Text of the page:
The U.S. State Department last week said a decision on whether or not to issue a federal permit to pipeline planner TransCanada to build the cross-border section of Keystone XL was on hold because of route issues in Nebraska.
A Nebraska court is reviewing the legitimacy of a law that gave Gov. Dave Heineman authority over the pipeline in the state. On Monday, White House spokesman Jay Carney said the process "can't continue until the situation in Nebraska is resolved."
Cindy Schild, a senior manager for downstream operations at API, an energy industry lobby group, said its polling showed most people were in support of the pipeline. President Obama, she said, was bowing to pressure from "shrill extremists" instead of the workers who would benefit from the pipeline's construction.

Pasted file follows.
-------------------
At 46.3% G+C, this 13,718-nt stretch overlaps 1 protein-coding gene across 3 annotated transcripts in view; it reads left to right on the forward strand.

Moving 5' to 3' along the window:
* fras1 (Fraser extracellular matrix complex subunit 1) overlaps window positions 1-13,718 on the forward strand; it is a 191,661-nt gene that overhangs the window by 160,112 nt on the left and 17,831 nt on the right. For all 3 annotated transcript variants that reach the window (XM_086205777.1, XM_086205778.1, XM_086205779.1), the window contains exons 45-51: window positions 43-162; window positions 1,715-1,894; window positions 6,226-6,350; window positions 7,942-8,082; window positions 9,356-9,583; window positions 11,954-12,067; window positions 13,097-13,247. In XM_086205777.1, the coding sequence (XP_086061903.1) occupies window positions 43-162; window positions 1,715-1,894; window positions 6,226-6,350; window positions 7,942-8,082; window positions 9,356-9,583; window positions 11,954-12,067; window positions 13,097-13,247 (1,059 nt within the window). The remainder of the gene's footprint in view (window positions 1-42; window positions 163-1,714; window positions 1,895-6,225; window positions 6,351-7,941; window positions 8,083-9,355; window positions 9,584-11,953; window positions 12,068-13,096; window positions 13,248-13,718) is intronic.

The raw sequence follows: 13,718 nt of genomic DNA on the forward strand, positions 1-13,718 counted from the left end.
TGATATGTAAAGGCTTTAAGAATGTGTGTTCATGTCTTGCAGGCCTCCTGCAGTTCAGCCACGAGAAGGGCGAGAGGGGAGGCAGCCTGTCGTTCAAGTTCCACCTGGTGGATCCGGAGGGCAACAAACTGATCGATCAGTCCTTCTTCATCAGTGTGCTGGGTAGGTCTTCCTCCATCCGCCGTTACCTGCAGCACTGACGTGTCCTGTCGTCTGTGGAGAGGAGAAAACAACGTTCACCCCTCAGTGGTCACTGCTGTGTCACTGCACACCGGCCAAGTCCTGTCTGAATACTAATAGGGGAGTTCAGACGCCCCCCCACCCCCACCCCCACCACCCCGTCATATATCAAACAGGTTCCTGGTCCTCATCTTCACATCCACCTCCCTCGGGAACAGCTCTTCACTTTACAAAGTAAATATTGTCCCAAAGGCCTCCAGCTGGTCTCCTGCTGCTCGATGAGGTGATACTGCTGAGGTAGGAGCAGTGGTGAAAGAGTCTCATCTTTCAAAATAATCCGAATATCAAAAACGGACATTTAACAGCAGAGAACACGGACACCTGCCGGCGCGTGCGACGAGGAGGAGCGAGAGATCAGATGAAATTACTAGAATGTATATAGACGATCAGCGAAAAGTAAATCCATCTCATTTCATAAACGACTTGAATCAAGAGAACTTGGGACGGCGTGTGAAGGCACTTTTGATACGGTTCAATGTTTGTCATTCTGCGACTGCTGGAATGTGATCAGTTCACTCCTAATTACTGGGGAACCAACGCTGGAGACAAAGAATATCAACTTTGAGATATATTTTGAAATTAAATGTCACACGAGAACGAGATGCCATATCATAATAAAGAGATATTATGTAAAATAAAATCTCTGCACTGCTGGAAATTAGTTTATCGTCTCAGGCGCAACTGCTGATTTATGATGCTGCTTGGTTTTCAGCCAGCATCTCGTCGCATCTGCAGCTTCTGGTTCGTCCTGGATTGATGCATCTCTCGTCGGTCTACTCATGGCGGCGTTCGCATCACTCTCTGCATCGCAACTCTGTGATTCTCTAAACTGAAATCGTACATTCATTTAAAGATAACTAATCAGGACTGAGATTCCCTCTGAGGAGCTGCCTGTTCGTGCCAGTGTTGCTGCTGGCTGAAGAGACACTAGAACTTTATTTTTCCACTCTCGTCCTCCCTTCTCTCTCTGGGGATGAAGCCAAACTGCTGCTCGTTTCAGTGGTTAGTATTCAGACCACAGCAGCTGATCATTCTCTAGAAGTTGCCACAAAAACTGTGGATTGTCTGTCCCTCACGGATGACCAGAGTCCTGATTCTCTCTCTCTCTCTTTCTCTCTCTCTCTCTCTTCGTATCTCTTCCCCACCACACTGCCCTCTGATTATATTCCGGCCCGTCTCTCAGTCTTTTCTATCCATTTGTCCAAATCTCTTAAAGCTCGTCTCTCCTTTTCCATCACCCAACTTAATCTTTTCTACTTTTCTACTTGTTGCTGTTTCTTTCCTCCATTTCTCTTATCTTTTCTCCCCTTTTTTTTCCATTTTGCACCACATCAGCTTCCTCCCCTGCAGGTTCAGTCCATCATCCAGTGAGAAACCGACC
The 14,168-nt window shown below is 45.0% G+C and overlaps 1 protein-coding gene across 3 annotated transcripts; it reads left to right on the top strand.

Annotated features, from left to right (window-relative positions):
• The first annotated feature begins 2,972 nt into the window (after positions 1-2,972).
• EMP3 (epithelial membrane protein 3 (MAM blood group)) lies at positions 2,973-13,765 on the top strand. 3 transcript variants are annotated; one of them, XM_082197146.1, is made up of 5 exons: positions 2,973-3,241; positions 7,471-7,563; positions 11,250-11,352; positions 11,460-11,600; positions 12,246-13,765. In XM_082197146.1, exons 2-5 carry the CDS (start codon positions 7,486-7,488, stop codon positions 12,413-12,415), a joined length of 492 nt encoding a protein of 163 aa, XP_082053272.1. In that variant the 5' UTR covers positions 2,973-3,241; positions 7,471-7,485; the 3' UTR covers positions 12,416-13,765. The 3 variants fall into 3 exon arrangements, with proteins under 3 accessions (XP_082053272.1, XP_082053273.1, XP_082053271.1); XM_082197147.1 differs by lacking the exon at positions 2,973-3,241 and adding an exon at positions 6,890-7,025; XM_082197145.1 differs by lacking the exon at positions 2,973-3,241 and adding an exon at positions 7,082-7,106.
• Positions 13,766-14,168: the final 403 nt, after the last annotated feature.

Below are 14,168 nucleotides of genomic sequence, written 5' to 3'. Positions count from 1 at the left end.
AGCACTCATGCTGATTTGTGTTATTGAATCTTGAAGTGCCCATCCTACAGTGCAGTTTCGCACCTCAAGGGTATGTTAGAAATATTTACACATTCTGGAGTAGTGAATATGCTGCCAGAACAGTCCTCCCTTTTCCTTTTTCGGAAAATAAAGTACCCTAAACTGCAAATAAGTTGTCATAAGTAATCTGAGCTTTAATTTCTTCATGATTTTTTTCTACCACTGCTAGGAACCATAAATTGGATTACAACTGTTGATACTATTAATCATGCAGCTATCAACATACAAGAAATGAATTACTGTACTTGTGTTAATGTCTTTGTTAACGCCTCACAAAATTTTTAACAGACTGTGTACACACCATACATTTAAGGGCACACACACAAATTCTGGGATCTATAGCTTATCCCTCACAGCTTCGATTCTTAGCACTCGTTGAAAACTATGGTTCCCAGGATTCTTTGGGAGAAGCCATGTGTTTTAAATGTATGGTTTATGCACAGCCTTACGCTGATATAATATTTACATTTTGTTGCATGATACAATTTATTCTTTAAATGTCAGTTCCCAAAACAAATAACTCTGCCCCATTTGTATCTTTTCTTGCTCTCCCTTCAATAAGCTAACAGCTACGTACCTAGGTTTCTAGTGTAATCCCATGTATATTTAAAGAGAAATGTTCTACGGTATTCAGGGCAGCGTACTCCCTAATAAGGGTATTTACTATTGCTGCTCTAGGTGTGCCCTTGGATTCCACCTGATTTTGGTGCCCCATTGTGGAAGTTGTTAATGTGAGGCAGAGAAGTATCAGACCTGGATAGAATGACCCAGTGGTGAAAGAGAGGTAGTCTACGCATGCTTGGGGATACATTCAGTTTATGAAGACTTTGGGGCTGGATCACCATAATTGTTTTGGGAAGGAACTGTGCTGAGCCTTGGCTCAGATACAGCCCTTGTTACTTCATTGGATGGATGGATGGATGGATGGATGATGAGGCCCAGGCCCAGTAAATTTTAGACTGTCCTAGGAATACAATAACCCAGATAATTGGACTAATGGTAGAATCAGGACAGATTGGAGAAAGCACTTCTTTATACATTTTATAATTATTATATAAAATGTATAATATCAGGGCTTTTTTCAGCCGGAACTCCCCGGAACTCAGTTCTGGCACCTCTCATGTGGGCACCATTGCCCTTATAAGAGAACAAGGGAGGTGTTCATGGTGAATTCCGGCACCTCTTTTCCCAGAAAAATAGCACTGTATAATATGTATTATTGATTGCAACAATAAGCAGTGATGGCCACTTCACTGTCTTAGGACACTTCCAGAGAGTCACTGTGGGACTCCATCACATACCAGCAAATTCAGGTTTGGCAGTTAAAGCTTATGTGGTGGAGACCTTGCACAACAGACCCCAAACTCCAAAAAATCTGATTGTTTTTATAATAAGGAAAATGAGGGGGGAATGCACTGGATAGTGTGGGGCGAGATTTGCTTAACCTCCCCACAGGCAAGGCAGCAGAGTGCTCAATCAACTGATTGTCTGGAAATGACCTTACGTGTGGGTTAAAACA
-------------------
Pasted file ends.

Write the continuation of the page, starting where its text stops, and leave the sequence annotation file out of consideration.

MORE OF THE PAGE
"The president’s lack of political leadership is hurting middle class Americans," she said in a statement Thursday.
Opponents of Keystone XL worry the more viscous form of Canadian crude oil designated for the project poses a grave threat to the environment. An early 2014 report from the State Department found that threat would exist with or without the pipeline.
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